I've taken to swimming Little Albert's Landing,
From jetty to jetty in the late afternoon sun.
I can do it one way,
In one hundred modified backstrokes,
More or less,
Always keeping the sunlight in my face
And the empty hill that cradled the Bell estate on my left,
Gardiner's Island out across the bay on my right.
Literally no one on the beach or in the water for that matter
Except me, thousands of sand eels and wild-eyed baby blues,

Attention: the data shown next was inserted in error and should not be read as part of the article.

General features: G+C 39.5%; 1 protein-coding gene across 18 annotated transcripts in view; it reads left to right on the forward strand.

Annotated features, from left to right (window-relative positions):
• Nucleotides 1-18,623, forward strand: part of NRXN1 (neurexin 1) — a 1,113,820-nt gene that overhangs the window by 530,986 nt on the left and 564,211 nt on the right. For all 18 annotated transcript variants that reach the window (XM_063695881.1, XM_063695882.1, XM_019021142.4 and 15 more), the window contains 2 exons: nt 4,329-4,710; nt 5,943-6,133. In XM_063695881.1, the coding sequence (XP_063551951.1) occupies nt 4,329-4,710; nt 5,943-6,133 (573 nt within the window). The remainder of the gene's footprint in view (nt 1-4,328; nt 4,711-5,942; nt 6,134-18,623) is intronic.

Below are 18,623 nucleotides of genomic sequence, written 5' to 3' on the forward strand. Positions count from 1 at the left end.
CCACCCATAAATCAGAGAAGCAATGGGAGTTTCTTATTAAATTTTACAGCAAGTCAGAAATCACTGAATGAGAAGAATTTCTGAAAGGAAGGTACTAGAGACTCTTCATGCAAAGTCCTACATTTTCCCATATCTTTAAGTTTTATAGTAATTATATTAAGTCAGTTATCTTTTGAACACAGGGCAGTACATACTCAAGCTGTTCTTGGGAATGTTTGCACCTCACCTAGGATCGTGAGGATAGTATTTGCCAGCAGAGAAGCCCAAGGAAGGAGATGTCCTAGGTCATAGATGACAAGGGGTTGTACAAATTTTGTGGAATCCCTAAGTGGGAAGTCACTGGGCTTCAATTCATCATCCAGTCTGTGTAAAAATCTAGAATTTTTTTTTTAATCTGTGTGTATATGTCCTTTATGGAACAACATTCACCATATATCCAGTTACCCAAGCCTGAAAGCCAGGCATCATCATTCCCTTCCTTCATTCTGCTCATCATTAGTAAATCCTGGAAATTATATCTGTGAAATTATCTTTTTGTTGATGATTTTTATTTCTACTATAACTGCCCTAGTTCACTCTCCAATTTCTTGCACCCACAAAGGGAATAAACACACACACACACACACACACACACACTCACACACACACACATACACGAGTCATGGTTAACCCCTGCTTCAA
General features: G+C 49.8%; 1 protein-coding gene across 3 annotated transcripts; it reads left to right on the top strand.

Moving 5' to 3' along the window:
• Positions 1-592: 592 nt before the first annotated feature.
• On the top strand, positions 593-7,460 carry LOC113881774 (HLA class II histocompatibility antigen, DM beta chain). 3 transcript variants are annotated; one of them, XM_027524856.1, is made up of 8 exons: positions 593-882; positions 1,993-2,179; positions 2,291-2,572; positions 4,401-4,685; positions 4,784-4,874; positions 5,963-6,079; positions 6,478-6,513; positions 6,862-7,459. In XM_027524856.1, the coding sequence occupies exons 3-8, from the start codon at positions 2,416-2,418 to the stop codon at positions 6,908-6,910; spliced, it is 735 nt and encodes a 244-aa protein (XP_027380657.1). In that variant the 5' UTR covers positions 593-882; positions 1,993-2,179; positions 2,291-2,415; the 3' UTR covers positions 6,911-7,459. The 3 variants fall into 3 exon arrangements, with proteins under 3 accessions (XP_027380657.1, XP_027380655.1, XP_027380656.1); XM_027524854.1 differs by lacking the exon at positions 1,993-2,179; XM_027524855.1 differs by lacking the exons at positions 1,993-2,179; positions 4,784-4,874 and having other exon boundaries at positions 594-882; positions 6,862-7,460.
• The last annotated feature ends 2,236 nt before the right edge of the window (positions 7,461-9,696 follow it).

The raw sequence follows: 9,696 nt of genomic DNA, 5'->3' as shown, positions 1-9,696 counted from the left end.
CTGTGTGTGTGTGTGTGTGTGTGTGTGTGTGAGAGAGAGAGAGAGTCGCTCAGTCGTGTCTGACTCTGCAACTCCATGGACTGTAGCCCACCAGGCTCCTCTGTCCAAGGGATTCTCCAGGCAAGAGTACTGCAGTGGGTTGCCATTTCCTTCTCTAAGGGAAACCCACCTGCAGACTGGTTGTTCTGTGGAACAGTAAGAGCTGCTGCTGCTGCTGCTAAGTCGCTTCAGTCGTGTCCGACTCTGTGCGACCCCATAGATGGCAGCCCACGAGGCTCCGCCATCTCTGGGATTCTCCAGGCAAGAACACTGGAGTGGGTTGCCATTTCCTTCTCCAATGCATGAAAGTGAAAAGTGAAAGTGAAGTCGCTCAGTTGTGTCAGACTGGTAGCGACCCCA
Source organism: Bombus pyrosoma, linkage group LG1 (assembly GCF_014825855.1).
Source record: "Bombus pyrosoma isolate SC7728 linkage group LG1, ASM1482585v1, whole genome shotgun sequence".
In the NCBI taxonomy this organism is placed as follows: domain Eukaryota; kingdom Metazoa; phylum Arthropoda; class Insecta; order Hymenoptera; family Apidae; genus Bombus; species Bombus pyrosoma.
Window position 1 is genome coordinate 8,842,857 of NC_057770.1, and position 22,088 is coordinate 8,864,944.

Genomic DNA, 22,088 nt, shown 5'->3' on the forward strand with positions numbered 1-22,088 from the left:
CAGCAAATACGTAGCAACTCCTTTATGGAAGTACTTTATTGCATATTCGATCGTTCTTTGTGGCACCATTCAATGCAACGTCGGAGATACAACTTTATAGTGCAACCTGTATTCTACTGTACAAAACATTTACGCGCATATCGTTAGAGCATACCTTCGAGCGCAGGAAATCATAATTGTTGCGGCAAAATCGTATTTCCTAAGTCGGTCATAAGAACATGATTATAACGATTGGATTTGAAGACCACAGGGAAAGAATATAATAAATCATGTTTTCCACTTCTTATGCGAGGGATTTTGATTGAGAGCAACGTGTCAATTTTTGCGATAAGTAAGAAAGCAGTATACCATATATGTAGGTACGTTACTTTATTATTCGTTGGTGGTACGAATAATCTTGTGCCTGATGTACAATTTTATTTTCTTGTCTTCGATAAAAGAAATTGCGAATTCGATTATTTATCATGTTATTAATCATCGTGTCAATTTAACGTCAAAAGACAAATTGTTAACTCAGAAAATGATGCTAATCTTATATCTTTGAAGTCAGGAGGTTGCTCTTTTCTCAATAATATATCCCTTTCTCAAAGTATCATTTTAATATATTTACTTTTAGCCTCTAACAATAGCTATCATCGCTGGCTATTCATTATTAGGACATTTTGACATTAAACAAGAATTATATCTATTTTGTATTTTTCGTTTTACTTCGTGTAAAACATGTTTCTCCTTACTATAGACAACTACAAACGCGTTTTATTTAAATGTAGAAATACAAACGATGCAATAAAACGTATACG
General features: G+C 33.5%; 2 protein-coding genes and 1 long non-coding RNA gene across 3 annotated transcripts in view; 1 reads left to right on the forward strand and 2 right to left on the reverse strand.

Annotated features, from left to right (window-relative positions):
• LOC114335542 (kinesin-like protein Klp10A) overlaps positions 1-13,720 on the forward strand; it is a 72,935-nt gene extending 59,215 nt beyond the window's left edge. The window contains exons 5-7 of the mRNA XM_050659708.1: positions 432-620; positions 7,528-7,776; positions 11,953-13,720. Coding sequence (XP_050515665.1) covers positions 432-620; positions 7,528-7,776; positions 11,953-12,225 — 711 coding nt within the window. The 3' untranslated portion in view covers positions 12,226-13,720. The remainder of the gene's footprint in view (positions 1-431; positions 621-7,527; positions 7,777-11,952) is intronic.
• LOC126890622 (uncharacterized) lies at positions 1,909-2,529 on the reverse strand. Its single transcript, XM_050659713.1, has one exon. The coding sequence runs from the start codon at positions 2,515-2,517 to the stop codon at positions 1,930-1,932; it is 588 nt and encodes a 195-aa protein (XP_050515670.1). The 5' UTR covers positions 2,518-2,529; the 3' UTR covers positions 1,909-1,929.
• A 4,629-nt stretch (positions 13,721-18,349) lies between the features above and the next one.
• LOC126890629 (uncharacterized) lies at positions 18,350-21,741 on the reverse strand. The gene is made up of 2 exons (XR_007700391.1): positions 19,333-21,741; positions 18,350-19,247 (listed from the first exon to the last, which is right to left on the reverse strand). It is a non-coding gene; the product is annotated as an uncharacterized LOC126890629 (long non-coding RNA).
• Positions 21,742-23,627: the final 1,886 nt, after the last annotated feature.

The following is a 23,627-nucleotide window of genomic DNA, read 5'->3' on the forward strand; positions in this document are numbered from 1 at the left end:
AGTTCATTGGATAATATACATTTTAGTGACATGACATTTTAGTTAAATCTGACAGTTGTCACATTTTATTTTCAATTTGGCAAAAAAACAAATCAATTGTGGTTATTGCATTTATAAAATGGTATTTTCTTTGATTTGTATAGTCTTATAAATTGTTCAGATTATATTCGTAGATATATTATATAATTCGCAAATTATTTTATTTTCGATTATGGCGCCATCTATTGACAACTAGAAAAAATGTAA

A family of piping plovers pecking at the tide line and an osprey circling
And waiting, waiting, waiting.
I listen to my breathing, then, as I swim,
I listen to my heart beat, the sound of the water as it swirls about me,
The bright light dancing on the water,
Free-floating in this eclectic sea of hope, even as I struggle to accept these forces
That bind me to this earth,
To this pulsing sea, to this surging life around me,
To my own cell of pain.
Later, lying on a flat rock, giving my back it's heat and hardness, yes,
A man can be blind in so many ways,
Leaving his life to a future that will never come,
Circling and waiting, waiting, waiting
While all of the world pounds and swells beneath him,
Calling his name softly in its profound eternity.